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16 May 2018, 16:43 | Updated: 16 May 2018, 17:04
What connects Alice Cooper, Bill Clinton, Boris Karloff and David Attenborough?
They have all narrated one of the most popular pieces of classical music in the world – Sergei Prokofiev’s Peter and the Wolf. Recorded more than 400 times in 12 different languages, this symphonic fairytale uses a cast of vibrant characters and a charming story to introduce children to some of the different instruments of the orchestra.
Prokofiev wrote Peter And The Wolf during a golden period of his career. Romeo and Juliet was in the pipeline, he’d moved back to Moscow after more than twenty years abroad, and he had a slew of commissions to keep him busy.
One of these commissions was from Natalya Sats, the director of a newly established Children's Theatre in Moscow. She had an idea for a new pedagogical piece, and Prokofiev, who was a great advocate for music education, immediately agreed to write it:
The composer later said: "In Russia today there is a great stress on the musical education of children. One of my orchestral pieces (Peter and the Wolf) was an experiment. Children get an impression of several instruments of the orchestra just by hearing the piece performed."
Before each performance, it's become traditional for each of the starring instruments to be introduced to the audience by playing their melody. The idea is that young listeners can distinguish their different sounds and the characters they represent during the performance. Here's what you'd hear.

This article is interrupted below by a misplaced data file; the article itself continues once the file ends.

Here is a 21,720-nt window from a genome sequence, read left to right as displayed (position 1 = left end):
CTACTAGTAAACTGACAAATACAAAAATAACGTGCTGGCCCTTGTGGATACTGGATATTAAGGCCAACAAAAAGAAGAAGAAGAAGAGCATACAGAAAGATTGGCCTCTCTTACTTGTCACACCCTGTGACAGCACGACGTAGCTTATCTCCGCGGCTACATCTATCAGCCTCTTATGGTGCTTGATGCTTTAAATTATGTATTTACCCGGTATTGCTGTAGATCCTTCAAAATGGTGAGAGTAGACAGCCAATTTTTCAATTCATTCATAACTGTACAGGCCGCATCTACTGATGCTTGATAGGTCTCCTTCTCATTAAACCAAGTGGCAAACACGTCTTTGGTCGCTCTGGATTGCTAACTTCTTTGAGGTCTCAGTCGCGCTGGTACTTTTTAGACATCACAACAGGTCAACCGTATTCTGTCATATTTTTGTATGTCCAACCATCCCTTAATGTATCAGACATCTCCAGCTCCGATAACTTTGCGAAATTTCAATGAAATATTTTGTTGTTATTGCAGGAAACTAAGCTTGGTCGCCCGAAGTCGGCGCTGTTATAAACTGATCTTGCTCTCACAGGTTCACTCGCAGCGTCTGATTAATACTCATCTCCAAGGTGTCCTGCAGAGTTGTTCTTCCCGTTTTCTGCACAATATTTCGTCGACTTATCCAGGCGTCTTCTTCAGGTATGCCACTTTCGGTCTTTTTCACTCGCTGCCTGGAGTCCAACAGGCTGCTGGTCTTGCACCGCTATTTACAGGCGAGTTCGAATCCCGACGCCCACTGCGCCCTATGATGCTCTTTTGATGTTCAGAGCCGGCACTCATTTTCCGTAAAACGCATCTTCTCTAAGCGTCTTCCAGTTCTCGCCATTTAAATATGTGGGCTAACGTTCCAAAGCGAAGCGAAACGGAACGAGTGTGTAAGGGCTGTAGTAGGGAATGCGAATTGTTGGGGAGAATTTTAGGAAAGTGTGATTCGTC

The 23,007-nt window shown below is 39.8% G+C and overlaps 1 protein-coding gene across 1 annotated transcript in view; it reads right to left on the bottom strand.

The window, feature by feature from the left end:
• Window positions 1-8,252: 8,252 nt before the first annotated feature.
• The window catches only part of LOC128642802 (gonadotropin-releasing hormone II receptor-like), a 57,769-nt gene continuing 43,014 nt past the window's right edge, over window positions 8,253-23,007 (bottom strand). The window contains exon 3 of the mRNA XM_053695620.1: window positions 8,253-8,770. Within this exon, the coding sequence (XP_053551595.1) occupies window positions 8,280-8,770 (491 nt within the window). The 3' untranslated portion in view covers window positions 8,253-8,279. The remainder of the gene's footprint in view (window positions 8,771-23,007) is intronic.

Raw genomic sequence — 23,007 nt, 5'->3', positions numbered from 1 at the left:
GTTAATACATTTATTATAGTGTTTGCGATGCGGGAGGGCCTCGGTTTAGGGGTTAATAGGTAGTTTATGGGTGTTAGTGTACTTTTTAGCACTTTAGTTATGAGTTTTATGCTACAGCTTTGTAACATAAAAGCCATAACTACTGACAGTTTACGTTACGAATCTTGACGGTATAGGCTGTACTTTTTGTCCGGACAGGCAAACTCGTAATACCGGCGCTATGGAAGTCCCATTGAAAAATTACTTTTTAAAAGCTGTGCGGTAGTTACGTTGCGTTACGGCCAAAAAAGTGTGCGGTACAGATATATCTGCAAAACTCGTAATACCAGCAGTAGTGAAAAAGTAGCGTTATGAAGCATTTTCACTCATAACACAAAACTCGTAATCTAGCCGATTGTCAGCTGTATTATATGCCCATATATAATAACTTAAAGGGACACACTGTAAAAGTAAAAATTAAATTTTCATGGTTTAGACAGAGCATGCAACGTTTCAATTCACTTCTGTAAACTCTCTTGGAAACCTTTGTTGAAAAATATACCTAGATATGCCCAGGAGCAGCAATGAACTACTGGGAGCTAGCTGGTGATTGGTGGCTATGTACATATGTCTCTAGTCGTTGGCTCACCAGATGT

The duck by the oboe:
The clarinet is the cat:
The old-fashioned and stubborn grandfather is played by the bassoon:
And the wolf is represented by a trio of French horns:
The hero of the story, Peter, is represented by the string section:
Each of these instruments take their time in the limelight, playing some of Prokofiev’s most memorable melodies. At just over half an hour long, the work is incredibly concise; there’s not a superfluous bar in the whole piece.
Over the years the work has been narrated by a string of iconic celebrities. As well as the few we mentioned above, the list includes:
Dame Edna Everage
Sir Peter Ustinov
There’s something about Lennie reading a story to children that makes us feel all mushy inside...
Prokofiev took the piece to Los Angeles in 1938 to play it for Walt Disney. Disney was captivated by the characterisation of the themes, and Peter and the Wolf became an animated film.
He later claimed that Prokofiev said he’d written the whole work with ‘le Papa de Mickey Mouse’ in mind, but since we only have his word to go on, there’s no way of telling how much truth there is behind that claim.
Here’s a video recreation of that fortuitous meeting. The pianist is Ingolf Dahl:
Prokofiev’s generous artistic conception for Peter and the Wolf was to create a work for eternity which introduced children to the instruments of the orchestra.
However, Natalya Sats had another lesson she wanted to communicate: a lesson about the battle between youth and right-thinking (Peter) and the inflexible representatives of the old world (Grandfather) who did not understand the new Soviet ideology.
Peter and the Wolf is a story about not being afraid, about taming nature and conquering external threats. The dark shadow in the woods beyond the fence perfectly evokes the paranoia of the Stalinist Regime, which wanted Russian citizens to believe that they "live in paradise, but there’s always an external enemy just beyond the fence, for which they must be on guard".
Despite being conceived at the heart of Stalinist Russia, Peter and the Wolf has become one of the most popular pieces of children’s music ever written, thanks in part to the animated vision of Walt Disney. This charming story of a little boy and his animal friends, told so vividly through music, has captured the imaginations of generations of children.